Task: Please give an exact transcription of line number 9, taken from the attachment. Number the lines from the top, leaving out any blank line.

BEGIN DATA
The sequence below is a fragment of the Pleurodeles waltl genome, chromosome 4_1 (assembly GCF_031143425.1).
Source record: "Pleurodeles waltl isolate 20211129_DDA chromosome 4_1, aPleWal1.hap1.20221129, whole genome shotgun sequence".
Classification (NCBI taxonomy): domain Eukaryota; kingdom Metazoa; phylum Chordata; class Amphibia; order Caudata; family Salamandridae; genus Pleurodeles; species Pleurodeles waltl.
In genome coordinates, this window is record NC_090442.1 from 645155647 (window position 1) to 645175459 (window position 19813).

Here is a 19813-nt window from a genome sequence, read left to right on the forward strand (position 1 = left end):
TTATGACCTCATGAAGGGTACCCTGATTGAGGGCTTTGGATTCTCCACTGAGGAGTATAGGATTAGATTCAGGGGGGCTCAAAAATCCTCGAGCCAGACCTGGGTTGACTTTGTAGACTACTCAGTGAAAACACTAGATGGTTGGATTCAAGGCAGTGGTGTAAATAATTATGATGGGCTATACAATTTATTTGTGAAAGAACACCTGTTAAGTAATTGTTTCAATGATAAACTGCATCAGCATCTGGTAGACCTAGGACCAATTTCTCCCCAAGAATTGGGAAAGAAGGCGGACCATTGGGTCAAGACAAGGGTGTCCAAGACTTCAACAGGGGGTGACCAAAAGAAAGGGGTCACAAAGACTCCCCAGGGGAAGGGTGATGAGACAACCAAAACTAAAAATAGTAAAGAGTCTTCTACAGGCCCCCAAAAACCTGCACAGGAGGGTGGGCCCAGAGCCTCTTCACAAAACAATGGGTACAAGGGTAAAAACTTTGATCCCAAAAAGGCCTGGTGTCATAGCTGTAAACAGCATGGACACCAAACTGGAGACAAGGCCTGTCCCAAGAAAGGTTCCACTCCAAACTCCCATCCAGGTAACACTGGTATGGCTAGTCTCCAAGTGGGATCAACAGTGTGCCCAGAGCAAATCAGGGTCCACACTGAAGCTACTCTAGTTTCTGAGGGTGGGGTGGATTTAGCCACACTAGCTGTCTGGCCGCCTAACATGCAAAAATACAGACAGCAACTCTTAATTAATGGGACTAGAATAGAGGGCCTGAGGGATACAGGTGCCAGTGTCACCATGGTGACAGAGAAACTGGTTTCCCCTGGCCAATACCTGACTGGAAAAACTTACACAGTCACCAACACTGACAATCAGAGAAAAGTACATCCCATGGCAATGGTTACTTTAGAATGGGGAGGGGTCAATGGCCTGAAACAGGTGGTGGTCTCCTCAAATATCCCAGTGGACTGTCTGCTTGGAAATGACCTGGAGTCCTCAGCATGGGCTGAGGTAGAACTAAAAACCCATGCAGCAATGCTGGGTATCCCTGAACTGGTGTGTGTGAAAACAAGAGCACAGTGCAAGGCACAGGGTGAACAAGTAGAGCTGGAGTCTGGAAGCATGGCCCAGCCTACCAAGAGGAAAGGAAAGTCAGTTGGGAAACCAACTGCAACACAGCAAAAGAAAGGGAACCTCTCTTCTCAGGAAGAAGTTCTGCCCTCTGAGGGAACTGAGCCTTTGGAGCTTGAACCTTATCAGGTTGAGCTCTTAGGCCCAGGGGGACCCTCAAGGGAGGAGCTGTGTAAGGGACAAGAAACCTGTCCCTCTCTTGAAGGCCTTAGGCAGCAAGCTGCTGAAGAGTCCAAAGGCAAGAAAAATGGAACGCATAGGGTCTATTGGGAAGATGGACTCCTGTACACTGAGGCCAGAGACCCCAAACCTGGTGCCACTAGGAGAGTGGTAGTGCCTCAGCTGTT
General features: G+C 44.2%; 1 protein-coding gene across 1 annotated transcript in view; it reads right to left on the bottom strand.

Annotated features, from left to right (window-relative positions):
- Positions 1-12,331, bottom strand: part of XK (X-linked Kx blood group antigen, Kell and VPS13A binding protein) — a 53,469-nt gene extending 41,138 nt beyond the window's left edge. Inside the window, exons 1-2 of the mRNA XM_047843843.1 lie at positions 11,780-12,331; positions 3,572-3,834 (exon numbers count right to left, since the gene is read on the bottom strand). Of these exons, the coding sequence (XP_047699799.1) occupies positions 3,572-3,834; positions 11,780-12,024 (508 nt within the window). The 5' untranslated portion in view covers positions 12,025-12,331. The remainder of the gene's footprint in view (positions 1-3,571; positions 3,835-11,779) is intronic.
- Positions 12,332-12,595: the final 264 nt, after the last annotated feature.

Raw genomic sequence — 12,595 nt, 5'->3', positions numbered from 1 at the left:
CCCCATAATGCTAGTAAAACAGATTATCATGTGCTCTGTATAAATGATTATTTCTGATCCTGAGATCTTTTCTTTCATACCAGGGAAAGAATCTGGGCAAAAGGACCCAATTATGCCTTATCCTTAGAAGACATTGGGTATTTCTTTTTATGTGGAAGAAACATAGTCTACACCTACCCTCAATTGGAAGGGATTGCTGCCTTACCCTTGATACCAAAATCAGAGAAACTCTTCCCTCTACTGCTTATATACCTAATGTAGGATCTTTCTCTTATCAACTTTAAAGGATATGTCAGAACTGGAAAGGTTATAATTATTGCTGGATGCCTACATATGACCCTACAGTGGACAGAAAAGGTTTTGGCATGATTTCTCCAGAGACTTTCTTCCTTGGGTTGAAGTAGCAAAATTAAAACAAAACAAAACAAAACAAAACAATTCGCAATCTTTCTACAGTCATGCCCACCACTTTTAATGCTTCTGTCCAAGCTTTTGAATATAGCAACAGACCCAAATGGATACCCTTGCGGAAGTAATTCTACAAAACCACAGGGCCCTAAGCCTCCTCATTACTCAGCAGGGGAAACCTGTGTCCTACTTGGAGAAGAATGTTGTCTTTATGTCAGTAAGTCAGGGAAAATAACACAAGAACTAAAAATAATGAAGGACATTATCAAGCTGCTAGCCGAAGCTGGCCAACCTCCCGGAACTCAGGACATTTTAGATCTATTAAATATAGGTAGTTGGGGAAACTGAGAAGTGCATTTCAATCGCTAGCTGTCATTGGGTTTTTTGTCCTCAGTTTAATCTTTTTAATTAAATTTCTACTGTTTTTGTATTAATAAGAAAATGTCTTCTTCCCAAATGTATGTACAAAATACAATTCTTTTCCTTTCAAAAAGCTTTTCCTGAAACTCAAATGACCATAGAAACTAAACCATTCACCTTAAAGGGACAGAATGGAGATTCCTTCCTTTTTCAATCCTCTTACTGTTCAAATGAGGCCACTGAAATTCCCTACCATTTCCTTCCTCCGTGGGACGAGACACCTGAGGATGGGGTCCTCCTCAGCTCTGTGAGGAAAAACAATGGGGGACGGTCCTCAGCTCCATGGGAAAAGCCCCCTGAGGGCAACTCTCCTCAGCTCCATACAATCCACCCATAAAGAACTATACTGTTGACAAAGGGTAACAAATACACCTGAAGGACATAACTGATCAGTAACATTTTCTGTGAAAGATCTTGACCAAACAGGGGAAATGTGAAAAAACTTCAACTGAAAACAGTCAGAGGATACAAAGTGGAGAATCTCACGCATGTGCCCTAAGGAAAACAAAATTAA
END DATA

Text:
- Positions 1-12,331, bottom strand: part of XK (X-linked Kx blood group antigen, Kell and VPS13A binding protein) — a 53,469-nt gene extending 41,138 nt beyond the window's left edge. Inside the window, exons 1-2 of the mRNA XM_047843843.1 lie at positions 11,780-12,331; positions 3,572-3,834 (exon numbers count right to left, since the gene is read on the bottom strand). Of these exons, the coding sequence (XP_047699799.1) occupies positions 3,572-3,834; positions 11,780-12,024 (508 nt within the window). The 5' untranslated portion in view covers positions 12,025-12,331. The remainder of the gene's footprint in view (positions 1-3,571; positions 3,835-11,779) is intronic.